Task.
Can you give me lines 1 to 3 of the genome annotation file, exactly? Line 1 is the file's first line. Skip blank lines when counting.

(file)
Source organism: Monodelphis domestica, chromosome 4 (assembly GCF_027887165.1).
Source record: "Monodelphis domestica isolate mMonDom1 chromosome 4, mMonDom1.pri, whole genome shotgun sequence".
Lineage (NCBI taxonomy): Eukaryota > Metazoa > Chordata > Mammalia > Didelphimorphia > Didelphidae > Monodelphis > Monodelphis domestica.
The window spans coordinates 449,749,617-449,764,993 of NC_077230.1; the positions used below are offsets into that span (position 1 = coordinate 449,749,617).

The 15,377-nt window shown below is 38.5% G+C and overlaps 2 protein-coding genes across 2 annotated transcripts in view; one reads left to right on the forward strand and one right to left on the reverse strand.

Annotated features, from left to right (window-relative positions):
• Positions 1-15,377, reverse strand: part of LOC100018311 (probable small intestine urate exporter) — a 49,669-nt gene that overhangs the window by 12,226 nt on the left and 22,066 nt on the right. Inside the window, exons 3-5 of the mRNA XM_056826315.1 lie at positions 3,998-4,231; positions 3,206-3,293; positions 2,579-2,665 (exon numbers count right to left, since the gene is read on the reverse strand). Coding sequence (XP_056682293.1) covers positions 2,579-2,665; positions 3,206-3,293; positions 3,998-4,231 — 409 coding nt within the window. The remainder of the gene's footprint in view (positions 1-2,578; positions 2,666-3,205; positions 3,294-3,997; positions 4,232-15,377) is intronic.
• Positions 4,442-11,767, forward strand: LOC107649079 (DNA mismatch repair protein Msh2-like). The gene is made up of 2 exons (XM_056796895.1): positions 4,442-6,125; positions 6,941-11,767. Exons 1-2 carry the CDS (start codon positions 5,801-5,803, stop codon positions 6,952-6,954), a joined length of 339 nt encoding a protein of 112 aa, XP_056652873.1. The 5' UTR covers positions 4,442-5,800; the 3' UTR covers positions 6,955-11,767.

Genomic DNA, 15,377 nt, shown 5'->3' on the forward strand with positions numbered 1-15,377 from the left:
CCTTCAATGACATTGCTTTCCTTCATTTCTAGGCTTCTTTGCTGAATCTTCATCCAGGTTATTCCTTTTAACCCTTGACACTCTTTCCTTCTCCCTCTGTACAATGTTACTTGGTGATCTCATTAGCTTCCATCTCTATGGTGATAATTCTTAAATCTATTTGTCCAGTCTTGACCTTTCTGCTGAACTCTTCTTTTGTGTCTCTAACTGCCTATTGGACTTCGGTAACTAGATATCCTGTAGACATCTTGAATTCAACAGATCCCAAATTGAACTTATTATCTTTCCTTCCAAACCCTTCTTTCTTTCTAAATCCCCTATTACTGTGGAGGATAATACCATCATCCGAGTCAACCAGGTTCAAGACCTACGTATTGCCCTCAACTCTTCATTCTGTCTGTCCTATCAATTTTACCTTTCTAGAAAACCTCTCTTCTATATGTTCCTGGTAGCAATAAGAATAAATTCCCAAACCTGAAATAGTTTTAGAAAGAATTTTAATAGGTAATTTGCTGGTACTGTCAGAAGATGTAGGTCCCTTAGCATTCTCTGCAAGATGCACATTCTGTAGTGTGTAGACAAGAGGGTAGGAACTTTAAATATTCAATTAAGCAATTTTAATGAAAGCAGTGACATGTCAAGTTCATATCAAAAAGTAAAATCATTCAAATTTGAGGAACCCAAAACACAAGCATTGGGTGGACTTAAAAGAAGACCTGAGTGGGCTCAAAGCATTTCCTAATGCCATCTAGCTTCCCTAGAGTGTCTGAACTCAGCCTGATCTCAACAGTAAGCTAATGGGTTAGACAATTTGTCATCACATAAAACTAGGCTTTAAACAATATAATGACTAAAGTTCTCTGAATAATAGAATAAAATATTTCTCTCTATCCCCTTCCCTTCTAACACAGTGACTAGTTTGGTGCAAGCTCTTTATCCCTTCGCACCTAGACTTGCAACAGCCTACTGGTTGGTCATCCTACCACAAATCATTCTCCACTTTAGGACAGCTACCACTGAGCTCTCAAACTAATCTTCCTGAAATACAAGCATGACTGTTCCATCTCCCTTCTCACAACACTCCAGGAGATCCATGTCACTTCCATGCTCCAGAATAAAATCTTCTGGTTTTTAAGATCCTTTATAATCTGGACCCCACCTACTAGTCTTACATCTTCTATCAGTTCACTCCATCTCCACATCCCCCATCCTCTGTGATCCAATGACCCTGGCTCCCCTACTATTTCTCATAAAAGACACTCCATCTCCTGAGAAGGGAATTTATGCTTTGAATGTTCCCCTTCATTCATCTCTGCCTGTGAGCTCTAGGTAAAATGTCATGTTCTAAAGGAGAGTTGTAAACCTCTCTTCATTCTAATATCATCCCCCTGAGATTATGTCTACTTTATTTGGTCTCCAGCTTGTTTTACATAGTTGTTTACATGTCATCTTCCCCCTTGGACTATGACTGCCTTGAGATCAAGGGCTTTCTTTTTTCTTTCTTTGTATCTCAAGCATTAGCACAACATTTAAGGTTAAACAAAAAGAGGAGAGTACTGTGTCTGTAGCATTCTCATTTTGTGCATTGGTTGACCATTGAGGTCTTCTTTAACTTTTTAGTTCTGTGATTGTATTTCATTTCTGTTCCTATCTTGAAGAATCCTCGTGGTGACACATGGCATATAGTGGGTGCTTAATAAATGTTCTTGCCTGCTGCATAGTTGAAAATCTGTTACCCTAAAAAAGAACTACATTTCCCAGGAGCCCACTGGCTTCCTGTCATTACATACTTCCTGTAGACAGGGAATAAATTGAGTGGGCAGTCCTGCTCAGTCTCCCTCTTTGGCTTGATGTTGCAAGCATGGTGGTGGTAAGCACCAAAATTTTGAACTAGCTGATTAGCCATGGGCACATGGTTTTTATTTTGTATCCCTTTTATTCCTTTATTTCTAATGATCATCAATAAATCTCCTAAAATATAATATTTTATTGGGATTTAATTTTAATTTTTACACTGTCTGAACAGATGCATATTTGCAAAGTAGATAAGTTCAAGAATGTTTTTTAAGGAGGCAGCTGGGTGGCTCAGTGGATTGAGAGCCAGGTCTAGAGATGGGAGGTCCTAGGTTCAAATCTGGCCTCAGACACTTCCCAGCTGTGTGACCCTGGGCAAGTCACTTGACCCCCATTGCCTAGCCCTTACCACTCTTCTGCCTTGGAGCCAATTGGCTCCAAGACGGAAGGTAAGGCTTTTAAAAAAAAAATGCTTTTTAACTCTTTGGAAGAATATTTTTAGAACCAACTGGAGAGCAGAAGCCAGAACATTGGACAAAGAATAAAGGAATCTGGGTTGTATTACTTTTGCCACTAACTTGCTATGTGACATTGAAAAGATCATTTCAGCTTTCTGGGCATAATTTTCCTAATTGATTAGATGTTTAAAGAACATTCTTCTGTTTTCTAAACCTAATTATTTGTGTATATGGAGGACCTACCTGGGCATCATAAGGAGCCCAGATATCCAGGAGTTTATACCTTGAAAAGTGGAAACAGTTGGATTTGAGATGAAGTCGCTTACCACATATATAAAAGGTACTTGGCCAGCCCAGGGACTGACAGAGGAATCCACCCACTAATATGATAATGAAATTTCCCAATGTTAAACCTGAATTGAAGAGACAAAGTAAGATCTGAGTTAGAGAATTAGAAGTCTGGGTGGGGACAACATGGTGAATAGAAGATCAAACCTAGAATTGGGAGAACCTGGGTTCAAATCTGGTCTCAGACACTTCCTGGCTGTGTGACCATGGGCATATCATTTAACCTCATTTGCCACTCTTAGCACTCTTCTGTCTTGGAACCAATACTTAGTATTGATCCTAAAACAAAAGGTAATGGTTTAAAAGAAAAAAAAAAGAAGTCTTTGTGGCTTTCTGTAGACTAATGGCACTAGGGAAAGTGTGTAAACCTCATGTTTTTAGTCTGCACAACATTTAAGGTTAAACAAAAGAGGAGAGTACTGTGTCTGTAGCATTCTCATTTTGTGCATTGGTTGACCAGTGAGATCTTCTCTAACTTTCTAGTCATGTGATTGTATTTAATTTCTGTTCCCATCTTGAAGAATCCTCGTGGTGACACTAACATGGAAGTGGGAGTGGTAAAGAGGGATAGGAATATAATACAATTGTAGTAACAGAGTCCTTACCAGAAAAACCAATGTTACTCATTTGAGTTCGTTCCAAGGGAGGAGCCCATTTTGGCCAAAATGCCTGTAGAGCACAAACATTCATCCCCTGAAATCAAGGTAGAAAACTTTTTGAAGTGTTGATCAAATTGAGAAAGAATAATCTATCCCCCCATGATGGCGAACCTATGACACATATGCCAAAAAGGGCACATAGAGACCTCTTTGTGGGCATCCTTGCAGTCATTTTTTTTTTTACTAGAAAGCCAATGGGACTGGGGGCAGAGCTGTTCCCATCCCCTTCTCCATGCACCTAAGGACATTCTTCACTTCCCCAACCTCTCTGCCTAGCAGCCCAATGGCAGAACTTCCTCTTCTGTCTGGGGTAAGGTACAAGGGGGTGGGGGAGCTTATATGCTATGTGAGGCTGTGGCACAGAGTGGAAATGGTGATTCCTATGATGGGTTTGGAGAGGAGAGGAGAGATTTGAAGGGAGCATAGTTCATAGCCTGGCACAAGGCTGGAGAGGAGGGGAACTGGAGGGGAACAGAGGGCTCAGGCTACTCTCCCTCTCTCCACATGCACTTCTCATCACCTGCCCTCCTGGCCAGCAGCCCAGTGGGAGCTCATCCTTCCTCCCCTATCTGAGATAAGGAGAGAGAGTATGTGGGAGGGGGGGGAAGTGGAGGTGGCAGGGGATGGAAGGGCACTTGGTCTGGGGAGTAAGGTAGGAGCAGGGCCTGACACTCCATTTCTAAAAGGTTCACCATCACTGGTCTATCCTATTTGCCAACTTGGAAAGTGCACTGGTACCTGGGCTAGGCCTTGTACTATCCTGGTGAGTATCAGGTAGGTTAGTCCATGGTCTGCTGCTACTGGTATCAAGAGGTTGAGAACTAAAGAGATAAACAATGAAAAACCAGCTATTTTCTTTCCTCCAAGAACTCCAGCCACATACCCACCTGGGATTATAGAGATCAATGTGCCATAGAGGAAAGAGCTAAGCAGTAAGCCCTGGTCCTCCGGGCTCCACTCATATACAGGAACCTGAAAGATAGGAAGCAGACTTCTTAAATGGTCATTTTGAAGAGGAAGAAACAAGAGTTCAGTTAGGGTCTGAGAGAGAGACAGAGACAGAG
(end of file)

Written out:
Source organism: Monodelphis domestica, chromosome 4 (assembly GCF_027887165.1).
Source record: "Monodelphis domestica isolate mMonDom1 chromosome 4, mMonDom1.pri, whole genome shotgun sequence".
Lineage (NCBI taxonomy): Eukaryota > Metazoa > Chordata > Mammalia > Didelphimorphia > Didelphidae > Monodelphis > Monodelphis domestica.